There are many horror stories people will tell about debt collectors. One of the more terrifying is when a debt collector calls a family member, demanding payment from them. While most professionals will not employ such unscrupulous tactics, it is not unheard of. That said, the only time when a creditor or collector can rightly demand payment from a family member is if that person is a party to the debt. If the debt is from a joint account, or the family member co-sighed, then a collector may seek payment.
This is an important thing to understand in relation to filing bankruptcy. When you file for bankruptcy, attempts to collect the debt are placed on hold. However, that protection only covers the person seeking relief. A debt collector can still attempt to collect the debt from other responsible parties. Likewise, if the debt is discharged, the secondary account holder or co-signer will become completely responsible. They receive no protection when you file for bankruptcy.
Regardless, the law limits a debt collector’s ability to communicate with 3rd parties. There are very strict rules. Essentially, a collector may call to confirm or correct the location information of a debtor, but they are not permitted to state you owe a debt. In fact, even revealing that they work for a collection agency is a violation. Once your location is confirmed, a debt collector has no legitimate reason to contact your family, friends, references, or neighbors.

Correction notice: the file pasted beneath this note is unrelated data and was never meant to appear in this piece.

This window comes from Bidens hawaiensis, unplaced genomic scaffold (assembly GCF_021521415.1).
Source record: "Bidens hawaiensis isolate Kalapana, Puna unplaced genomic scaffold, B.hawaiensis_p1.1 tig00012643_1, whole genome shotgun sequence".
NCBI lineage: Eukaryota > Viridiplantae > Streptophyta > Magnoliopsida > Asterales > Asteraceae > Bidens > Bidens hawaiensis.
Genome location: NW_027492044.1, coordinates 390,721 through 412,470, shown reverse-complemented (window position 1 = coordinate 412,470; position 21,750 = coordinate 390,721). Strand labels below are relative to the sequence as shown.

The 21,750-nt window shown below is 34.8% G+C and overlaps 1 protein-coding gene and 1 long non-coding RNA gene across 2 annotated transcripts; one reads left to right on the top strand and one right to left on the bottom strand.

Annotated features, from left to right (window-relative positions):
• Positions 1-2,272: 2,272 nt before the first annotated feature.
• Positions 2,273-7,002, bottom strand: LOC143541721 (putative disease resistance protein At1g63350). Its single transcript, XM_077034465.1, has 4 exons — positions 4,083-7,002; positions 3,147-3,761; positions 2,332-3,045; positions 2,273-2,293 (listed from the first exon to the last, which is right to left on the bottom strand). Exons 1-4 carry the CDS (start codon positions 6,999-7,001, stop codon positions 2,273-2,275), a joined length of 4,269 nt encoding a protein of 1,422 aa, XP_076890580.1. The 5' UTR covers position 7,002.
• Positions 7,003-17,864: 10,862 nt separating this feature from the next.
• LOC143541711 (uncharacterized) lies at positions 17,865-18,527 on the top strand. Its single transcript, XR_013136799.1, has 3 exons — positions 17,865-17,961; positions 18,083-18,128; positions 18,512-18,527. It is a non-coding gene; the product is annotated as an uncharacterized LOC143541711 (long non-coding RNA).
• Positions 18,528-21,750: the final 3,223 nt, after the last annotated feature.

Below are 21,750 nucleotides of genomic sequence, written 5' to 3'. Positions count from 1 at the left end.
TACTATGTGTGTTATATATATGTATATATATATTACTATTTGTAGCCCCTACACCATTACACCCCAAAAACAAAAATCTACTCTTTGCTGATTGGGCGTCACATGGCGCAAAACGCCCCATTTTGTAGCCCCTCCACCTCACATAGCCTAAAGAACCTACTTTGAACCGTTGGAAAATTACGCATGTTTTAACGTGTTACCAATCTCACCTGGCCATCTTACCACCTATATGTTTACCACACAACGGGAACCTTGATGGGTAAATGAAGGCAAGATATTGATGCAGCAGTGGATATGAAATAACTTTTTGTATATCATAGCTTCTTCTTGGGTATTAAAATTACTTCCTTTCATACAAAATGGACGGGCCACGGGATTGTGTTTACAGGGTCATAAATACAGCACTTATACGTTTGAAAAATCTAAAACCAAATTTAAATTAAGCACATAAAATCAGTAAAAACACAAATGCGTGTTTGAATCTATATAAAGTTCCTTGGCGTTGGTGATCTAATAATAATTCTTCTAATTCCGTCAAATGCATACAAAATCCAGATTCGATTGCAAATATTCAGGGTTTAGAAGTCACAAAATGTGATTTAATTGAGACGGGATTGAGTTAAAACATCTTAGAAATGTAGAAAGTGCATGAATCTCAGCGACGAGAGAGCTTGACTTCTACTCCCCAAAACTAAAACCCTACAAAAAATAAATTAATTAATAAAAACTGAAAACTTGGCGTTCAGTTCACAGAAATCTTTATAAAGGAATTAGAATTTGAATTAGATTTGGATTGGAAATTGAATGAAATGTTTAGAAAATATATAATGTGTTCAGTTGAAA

If you believe a family member received an improper communication from a debt collector, you may report the violation to the Consumer Financial Protection Bureau or the state’s attorney general office. Moreover, if you believe you have been harmed as a result of an unlawful disclosure, seek out the advice of an attorney with debt collection experience.
What haven’t we covered yet that is important to you? If you would like to talk about a debt collector demanding payment from a family member, or related topics, please contact us.
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